Climbing Mt. Evans

Thanks to Mike Cotty and the Col Collective I decided to give Mt. Evans a go this summer. I was heading to Denver for a week of R&R, so I figured why not. Mt. Evans boasts the highest paved road in North America. The ride is 27.9 miles in length with 6,944 feet of elevation gain. The average grade is about 4.6%.  The ride begins at 7,526 and ends at 14,130 feet. Having done rides up to 10,000 feet in the past, I figured that last 4,000+ feet can’t be too hard. Oops. It is an absolutely wonderful ride in the sense that you leave the mining town of Idaho Springs with its quaint shops, restaurants and mining culture littered all along main street. Once you turn out of town and hang the left you get your first glimpse of Mt. Evans and start the journey winding through a very nice forest with a river running along the side of the road. As always I was hoping for a nice little warmup, but the climbing kicked right in and was a bit intimidating. The road was perfectly smooth, but the climbing was mostly a 6+ percent grade, not much of a chance to get the legs into a rhythm. This continues on for about 12 miles, with no chance to regain your legs. I was chased by a fox at mile 4, which,  silly me chose to out wit the fox by sprinting away from him. Just in case you think this is crazy, I snapped a picture of the fox as he lost interest in me. It worked, but also put me into the red for awhile. It was a lot like “American Flyers” but with a fox instead of a dog. For several miles this occupied my mind thinking about what would possess a fox to chase a bike. Having gotten my mind back to the task at hand I continued to cruise through the switchbacks and lovely alpine terrain. It is important to focus on getting your body into a rhythm to be able to sustain this long effort. There is nothing quite like hearing a babbling stream and the wind through the Aspen trees. As you continue to climb it will gradually warm up and you’ll be working harder and harder, and starting to strip off layers some layers.At mile 12 you crest a slightly steeper ramp and you pop around a corner to grab an absolutely drop dead gorgeous view of Echo Lake. The view also gives you another view of Mt. Evans in the distance. When you get up past Echo Lake at you can feel the temperature start to cool off a little bit. In only a few short miles you will leave the beautiful alpine landscape and enter the moon like terrain as you exit the tree line. The elevation is measures in at 10,579 feet, but the cycling rhythm still feels comfortable. Vegetation ranges from lower spruce-fir and lodgepole forests, through 2,000-year-old Bristlecone pines and krummholz near treeline, to delicate alpine vegetation reaching all the way to the highest peaks. Some of the Bristlecone pines are ancient and up to 2,000 years old.  The road levels out for about 1/2 mile, but it is enough to let your legs shake out that lactic acid. You can replenish your water at the Echo Lake Lodge at the entrance to the park.  You hang a right on Highway 5.  As you ride past the toll booth the next few miles ramps back up to about 6% as you continue to cruise through the tall pines.   As the forest begins to thin, you can now see the road up ahead and your mind starts playing tricks on you as you begin to think it is a really long way to go, even though you are now well over half way to the summit.  As you focus on the road ahead, it the climb begins to feel steeper, which also plays on your mind, but as it turns out it is the altitude talking and not that little voice in my head. There is no lack of distraction as you continue to grind up the mountain.  After you’ve passed the bristlecones, all that’s left are a few unfortunate krummholz, and then the trees disappear entirely. At that point, it’s just you, lichens, grass, extremely hearty wildflowers and I was promised some wildlife (pika, marmots, mountain goats and bighorn sheep) So far outside of the fox not another animal insight. As you round the bend, there is a little descend, that takes you down to Summit Lake. Another gorgeous view and you now realize that the views of the lakes alone are worth the effort.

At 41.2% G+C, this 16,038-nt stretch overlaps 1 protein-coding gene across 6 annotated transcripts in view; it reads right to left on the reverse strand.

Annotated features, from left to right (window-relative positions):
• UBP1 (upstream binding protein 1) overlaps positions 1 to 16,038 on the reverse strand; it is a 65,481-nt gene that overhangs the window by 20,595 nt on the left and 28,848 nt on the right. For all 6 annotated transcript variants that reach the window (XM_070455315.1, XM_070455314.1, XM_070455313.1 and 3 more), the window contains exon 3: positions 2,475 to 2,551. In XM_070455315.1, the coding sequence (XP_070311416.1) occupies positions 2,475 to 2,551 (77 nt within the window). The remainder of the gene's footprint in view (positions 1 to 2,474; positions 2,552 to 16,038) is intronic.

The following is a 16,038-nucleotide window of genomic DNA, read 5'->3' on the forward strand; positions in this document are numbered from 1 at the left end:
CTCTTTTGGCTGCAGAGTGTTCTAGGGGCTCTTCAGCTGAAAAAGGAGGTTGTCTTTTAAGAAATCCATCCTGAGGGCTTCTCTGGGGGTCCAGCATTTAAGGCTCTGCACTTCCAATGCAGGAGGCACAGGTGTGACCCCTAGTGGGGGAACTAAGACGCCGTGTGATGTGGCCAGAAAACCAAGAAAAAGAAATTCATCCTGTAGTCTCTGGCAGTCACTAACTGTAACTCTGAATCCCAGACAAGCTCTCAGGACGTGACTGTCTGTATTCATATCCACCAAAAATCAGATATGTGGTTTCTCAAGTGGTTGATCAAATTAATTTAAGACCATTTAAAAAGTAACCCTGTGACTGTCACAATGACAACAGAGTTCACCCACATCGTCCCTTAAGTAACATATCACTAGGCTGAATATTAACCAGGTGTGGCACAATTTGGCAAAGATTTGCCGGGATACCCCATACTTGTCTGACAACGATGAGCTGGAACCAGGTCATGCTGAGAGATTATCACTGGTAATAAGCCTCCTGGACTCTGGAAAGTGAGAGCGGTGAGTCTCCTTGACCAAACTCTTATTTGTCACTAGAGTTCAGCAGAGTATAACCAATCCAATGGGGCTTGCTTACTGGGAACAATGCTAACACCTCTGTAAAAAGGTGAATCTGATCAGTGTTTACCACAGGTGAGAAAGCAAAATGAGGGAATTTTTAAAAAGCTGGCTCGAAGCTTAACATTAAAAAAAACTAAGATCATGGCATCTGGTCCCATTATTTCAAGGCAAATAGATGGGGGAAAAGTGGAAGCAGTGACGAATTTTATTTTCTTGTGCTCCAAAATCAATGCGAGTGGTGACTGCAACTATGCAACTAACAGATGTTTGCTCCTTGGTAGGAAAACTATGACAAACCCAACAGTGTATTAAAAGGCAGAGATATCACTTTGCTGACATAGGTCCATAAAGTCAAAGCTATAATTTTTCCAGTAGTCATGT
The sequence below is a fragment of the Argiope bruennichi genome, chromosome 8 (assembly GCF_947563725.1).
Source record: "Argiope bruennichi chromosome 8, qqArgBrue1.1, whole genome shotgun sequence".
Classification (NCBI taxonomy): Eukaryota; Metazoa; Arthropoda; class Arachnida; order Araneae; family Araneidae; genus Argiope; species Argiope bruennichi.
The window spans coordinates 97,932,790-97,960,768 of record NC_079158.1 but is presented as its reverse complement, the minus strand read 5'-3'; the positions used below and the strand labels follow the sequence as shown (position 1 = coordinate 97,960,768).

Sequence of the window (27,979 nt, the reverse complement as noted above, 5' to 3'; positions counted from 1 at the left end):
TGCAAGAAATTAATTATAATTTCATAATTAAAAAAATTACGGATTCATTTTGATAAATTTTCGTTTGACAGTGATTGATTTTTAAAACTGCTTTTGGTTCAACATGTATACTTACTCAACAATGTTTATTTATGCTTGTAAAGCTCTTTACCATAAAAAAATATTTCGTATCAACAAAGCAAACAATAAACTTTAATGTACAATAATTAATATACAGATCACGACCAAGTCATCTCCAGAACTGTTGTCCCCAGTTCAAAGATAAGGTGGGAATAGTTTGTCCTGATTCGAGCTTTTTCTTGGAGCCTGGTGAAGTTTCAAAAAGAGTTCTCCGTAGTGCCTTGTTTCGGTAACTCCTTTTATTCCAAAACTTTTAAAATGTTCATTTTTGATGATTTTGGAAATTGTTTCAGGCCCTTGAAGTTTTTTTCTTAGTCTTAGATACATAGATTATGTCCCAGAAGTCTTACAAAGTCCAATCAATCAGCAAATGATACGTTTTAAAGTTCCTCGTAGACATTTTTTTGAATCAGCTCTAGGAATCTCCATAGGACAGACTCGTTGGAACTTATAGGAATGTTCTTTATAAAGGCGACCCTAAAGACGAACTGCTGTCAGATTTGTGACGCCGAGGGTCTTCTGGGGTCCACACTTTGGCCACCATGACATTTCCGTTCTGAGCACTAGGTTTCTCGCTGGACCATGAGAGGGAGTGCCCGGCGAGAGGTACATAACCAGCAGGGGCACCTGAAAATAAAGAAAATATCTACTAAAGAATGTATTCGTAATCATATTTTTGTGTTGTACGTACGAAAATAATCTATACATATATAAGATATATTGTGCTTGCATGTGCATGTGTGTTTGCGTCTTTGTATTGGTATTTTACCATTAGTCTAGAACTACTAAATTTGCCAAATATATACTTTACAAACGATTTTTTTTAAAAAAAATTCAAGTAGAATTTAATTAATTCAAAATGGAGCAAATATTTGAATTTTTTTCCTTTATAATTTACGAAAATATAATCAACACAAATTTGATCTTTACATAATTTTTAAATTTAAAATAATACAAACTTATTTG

At Summit Lake, there is a small parking lot and a small shelter.  There are no services available, but I notice a lot of people in cars cheering me on or stare in wonderment at seeing a cyclist on a bike at 13,000.  From this point, there are only five miles, 15 switchbacks, and 1,300 feet of climbing left.  This is when the climb started to become a bit desperate. Cycling at this high of an elevation is like nothing you may have experienced as the lack of oxygen is now the foremost thought on your mind. I was told after this climb, by my friend who is a pilots for FedEx that they have to wear oxygen masks over 10K in non-pressurized cabins.    As you continue above treeline, it turns out you are completely unprotected and the wind starts to kick in.  The temperature has dropped by 10-15 degrees, so the jacket comes back on. I am glad I tucked it under my jersey.  At about 13,500 the  summit observatory comes into sight and it looks tantalizingly close. Adrenaline kicks in, and I start to pedal faster only to realize that I am now gasping for air.  My heart rate monitor says I am still at a comfortable 130 bpm, but being challenged to get enough air in my lungs, I slow my pace.  I chug up at least a dozen more switchbacks and then realize on more switchback and I am into the parking. That last switchback seems like a 30% grade, but it is still only 7-8%, but with the lack of oxygen it makes for an extremely difficult last push.  As the grade eases up, I can now easily pedal to the end of the journey. Still no Mountain Goats, they must be on vacation, but who cares, the views from the summit are beyond amazing. As it turns out it was really not the summit, you had to climb up that mound of rubble to be able to say you made it all the way to the summit, but as far as cycling, I reached the end of the highest paved road in the U.S. After several photos and even being ask to snap a picture of a family who is on vacation. Clearly this will be their Christmas Card. They gingerly ask if I would mind being in a photo with them, because they indicated that no one would believe them when they tell them that people cycle up Mt. Evans. I guess I may be in there Christmas Card, I hope they don’t forget to send a present. After a small time at the top, the weather report was calling for rain, and noticed the rain in the distance, it was time to go. Not having put much though into the descent, figured it would be a breeze and very cool ride. Let me just say that it took over 3 hours to climb, but 55 minutes for the descent. The descent was a little harrowing as there are no guard rails on much of the road, with some really steep and far drop offs, but not to worry, I had my super grippy tires on. All in all it was and amazing 56 mile journey and my first 14er.